Budget cuts, fee hikes, forced days off -- the Cal State system is under siege.
By Vincent J. Del Casino Jr. | Opinion From the Los Angeles Times
July 16, 2009 -- In just under two months, students will start the new academic year at 23 Cal State campuses across the state. They'll encounter a new university, one that shows the effects of cutting $584 million from the budget.
If they are lucky enough to get the courses they need and want, those classes will be more crowded than ever before. Teachers and support staff will be less available and more stretched and tired, as they educate and advise more students with fewer resources. The latest money-saving proposal from the chancellor would add two "days off" a month -- the equivalent of four weeks of campus closures for the school year, with all services except emergency management and the dormitories shut down.
The students' 2009-2010 fees, which already have been increased by 10%, are likely to go up another 15% to 20%. Cal State will put 33% of that increase into student financial aid. Still, most students will face a real tuition increase of 16% to 20% this year, even as they're expected to pick up the slack and teach themselves while their access to professors, libraries and technical support is decreased.
Given California's budgetary crisis, there is no doubt cuts can and should be made in the CSU system. And structural adjustments will continue to take place in the wake of the changing (and challenging) California economy regardless of what the Legislature and Gov. Arnold Schwarzenegger do.
But the depth of these cuts means we're facing more than simply modifying Cal State's approach to education; we're looking at the potential wholesale abandonment of the master plan, California's commitment to providing a college education to all its young people who qualify. Enrollment alone won't take the hit, but it's instructive to see the cuts in those terms: Cal State's loss of $584 million is the equivalent of cutting 95,000 of the system's 450,000 students. As a department chair, I spend day and night trying to determine the best places to slash our very modest teaching budget to balance the needs of students with the realities of decreasing resources. What can be sacrificed? What must we protect at all costs?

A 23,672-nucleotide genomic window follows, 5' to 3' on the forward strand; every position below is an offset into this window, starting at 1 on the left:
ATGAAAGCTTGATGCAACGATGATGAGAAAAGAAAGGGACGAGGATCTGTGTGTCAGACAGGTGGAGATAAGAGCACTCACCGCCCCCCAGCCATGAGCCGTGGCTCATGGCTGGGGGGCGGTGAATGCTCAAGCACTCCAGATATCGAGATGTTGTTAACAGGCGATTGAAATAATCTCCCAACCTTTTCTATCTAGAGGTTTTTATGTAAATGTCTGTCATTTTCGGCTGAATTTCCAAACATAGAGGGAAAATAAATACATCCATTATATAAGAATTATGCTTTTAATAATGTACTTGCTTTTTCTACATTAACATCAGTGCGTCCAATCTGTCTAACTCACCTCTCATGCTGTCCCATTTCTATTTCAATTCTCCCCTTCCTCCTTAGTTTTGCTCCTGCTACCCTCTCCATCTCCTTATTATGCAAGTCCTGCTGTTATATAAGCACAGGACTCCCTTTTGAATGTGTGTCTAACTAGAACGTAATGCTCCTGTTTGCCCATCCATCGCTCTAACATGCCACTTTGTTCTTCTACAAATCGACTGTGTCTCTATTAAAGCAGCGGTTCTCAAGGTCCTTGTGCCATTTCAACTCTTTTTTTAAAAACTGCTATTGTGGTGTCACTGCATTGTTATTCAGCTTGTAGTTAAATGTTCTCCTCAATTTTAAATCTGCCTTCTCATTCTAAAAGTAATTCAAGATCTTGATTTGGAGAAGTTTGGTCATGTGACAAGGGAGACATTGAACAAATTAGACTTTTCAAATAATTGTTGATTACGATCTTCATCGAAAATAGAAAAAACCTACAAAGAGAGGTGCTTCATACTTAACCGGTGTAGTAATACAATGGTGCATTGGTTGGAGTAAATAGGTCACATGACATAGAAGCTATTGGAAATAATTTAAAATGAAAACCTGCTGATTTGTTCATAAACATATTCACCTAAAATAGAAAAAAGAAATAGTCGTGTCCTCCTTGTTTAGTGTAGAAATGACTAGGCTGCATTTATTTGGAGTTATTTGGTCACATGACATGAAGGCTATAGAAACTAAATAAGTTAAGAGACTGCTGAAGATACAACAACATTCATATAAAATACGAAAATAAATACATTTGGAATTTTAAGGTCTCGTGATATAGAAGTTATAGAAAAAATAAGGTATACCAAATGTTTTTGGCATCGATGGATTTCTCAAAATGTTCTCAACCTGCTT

Trust me, the faculty can and already does teach with the bare bones. But what happens when there is no money to replace failing technology or retiring experts in our fields? What happens when this institution's greatest assets -- its people -- either drift away, demoralized, or are shunted aside as the system downsizes? All because the state can't manage its affairs and fulfill its own policies and goals.
So what is the cost of gutting the Cal State system? Fewer nurses. Fewer teachers. Fewer engineers. Fewer poets and artists. Fewer film and electronic arts experts. Fewer MBAs. Fewer people to drive the future of California, including fewer geographers trained in my department. These reductions in educated human capital will hit California at a time when the state needs 2 million additional college graduates by the year 2020.
I have always looked forward to the first day of classes, but not this year. This year, I am going to have a hard time looking students in the face as I have to tell them: "Sorry, you probably won't graduate this year. We don't have the money to run all the classes you will need to complete your degree."
How do you explain to students that the state has given up on them? Governor, any good one-liners I might use?
Vincent J. Del Casino Jr. heads the geography department at Cal State Long Beach.
UC system: Lay-offs, not pay cuts
Rather than across-the-board salary cuts, getting rid of unproductive people makes more sense.
By Robert Cooter and Aaron Edlin | Opinion From the Los Angeles Times
July 16, 2009 -- The University of California remains outstanding. By some rankings, three of its schools are among the top 20 universities in the world. But for how long?